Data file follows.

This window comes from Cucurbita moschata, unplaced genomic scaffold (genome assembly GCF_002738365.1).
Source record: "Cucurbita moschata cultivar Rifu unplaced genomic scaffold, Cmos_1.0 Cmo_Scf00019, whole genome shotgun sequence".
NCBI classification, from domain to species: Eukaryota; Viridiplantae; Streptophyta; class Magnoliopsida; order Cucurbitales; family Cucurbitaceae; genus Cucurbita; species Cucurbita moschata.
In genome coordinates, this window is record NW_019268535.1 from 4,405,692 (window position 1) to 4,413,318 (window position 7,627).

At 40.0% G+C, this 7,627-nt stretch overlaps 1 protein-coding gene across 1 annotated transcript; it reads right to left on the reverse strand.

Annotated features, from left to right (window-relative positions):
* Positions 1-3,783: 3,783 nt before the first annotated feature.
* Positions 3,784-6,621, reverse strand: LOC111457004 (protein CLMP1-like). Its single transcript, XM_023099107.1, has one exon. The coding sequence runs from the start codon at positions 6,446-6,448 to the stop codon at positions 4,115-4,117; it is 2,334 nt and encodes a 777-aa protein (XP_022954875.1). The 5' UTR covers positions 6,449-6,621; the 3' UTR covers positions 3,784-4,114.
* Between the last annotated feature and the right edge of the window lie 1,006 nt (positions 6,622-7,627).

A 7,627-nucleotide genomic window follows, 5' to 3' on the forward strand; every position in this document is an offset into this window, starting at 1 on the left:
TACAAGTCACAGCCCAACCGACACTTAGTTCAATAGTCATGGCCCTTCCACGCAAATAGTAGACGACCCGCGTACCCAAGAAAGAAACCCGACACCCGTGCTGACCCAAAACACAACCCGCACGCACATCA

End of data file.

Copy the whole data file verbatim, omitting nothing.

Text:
This window comes from Cucurbita moschata, unplaced genomic scaffold (genome assembly GCF_002738365.1).
Source record: "Cucurbita moschata cultivar Rifu unplaced genomic scaffold, Cmos_1.0 Cmo_Scf00019, whole genome shotgun sequence".
NCBI classification, from domain to species: Eukaryota; Viridiplantae; Streptophyta; class Magnoliopsida; order Cucurbitales; family Cucurbitaceae; genus Cucurbita; species Cucurbita moschata.
In genome coordinates, this window is record NW_019268535.1 from 4,405,692 (window position 1) to 4,413,318 (window position 7,627).

At 40.0% G+C, this 7,627-nt stretch overlaps 1 protein-coding gene across 1 annotated transcript; it reads right to left on the reverse strand.

Annotated features, from left to right (window-relative positions):
* Positions 1-3,783: 3,783 nt before the first annotated feature.
* Positions 3,784-6,621, reverse strand: LOC111457004 (protein CLMP1-like). Its single transcript, XM_023099107.1, has one exon. The coding sequence runs from the start codon at positions 6,446-6,448 to the stop codon at positions 4,115-4,117; it is 2,334 nt and encodes a 777-aa protein (XP_022954875.1). The 5' UTR covers positions 6,449-6,621; the 3' UTR covers positions 3,784-4,114.
* Between the last annotated feature and the right edge of the window lie 1,006 nt (positions 6,622-7,627).

A 7,627-nucleotide genomic window follows, 5' to 3' on the forward strand; every position in this document is an offset into this window, starting at 1 on the left:
TACAAGTCACAGCCCAACCGACACTTAGTTCAATAGTCATGGCCCTTCCACGCAAATAGTAGACGACCCGCGTACCCAAGAAAGAAACCCGACACCCGTGCTGACCCAAAACACAACCCGCACGCACATCA